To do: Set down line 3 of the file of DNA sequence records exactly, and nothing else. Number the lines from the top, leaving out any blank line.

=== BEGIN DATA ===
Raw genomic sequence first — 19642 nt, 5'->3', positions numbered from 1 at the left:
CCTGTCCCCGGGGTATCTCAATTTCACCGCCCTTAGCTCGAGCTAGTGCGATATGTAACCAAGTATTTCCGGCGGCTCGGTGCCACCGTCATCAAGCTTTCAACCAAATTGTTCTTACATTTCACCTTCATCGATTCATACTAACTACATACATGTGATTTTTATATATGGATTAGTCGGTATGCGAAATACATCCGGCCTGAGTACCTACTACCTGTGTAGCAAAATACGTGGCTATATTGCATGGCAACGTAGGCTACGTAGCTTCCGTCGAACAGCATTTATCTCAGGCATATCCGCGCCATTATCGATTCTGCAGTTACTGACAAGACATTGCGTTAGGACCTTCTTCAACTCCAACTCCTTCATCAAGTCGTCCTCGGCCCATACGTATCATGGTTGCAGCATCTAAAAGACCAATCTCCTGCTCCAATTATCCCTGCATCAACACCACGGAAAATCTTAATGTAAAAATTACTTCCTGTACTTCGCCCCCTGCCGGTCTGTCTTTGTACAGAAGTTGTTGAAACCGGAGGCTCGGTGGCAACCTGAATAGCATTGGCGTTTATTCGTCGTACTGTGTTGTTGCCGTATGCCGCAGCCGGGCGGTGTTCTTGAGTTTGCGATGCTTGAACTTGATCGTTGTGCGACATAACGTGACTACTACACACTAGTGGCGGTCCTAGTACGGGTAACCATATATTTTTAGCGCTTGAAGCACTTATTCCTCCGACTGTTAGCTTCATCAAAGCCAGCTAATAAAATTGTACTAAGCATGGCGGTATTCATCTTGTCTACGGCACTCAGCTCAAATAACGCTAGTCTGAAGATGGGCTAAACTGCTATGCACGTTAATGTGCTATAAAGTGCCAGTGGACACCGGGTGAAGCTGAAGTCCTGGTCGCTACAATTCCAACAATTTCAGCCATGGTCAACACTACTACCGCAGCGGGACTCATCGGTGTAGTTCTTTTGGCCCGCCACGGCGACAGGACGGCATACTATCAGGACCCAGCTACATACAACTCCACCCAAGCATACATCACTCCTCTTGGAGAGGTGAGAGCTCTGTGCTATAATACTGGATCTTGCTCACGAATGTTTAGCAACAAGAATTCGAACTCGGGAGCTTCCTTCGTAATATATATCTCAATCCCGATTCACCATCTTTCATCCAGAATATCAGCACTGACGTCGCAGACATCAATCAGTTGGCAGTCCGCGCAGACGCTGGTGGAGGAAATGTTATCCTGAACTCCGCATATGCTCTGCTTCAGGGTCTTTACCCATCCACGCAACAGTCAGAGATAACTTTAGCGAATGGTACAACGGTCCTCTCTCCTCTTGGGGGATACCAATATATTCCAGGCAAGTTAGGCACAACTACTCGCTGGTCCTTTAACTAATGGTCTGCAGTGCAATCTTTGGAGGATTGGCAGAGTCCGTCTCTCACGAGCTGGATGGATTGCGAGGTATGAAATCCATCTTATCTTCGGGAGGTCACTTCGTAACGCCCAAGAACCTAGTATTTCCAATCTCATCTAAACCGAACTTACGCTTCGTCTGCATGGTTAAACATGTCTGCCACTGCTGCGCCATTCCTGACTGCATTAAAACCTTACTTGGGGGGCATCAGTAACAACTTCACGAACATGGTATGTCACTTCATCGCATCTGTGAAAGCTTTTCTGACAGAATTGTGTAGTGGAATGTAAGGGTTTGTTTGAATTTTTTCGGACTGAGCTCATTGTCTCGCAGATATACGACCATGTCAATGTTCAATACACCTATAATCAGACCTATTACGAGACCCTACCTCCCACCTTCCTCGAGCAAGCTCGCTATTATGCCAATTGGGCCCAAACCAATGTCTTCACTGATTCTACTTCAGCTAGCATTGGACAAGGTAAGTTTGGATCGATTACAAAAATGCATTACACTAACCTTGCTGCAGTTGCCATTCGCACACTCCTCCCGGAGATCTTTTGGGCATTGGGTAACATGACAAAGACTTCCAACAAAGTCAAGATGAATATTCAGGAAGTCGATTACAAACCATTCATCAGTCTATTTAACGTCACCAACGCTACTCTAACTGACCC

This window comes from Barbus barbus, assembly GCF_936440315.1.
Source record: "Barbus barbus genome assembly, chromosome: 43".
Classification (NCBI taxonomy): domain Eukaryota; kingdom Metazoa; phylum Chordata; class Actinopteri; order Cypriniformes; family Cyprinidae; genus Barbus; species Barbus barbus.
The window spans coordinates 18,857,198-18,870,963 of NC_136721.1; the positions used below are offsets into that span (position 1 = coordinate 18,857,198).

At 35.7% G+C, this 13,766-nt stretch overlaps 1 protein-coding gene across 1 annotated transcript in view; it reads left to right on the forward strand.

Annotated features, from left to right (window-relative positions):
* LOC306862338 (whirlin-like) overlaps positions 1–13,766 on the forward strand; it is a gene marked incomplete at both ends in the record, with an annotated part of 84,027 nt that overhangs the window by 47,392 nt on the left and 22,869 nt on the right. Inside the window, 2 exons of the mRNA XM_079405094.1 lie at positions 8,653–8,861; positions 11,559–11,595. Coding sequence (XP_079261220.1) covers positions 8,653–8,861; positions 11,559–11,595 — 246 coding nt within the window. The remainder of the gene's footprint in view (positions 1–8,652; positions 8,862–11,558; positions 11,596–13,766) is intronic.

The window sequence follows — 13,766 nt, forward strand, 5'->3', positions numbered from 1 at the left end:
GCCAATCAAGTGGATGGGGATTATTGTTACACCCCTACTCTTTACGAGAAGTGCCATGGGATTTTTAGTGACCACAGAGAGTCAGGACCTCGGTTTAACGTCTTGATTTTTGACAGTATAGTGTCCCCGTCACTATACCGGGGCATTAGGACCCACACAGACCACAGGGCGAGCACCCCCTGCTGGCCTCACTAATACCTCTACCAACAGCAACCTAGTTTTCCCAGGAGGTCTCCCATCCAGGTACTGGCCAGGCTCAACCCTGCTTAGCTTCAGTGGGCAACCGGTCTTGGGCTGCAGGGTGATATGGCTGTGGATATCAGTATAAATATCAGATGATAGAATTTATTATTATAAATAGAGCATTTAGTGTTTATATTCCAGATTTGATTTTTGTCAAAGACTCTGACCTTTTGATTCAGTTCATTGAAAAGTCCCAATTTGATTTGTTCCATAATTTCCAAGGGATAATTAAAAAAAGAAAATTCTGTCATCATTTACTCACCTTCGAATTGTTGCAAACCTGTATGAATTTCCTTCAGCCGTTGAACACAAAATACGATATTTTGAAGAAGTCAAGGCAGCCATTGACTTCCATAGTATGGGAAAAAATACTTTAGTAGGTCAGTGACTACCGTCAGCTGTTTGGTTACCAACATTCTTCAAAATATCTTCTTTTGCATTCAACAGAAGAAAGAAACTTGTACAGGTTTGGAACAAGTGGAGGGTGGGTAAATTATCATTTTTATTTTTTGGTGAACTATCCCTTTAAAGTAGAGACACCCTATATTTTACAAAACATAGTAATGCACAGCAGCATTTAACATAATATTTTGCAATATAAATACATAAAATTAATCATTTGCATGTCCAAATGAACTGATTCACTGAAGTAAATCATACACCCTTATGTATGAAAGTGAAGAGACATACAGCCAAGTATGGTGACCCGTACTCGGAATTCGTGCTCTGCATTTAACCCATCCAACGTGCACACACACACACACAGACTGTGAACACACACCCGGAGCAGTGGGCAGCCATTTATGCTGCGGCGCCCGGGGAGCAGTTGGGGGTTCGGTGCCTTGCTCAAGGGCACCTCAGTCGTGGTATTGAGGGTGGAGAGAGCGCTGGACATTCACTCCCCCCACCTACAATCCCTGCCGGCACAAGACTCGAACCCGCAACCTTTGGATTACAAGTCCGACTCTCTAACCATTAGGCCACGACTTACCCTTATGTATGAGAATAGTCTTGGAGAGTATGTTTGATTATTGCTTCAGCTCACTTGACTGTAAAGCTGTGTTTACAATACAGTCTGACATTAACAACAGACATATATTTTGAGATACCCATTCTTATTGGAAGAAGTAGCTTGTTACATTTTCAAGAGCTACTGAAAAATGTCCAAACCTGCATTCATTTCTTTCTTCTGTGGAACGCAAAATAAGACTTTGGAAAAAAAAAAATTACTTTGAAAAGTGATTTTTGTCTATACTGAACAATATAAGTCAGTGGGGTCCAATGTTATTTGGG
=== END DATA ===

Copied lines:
This window comes from Barbus barbus, assembly GCF_936440315.1.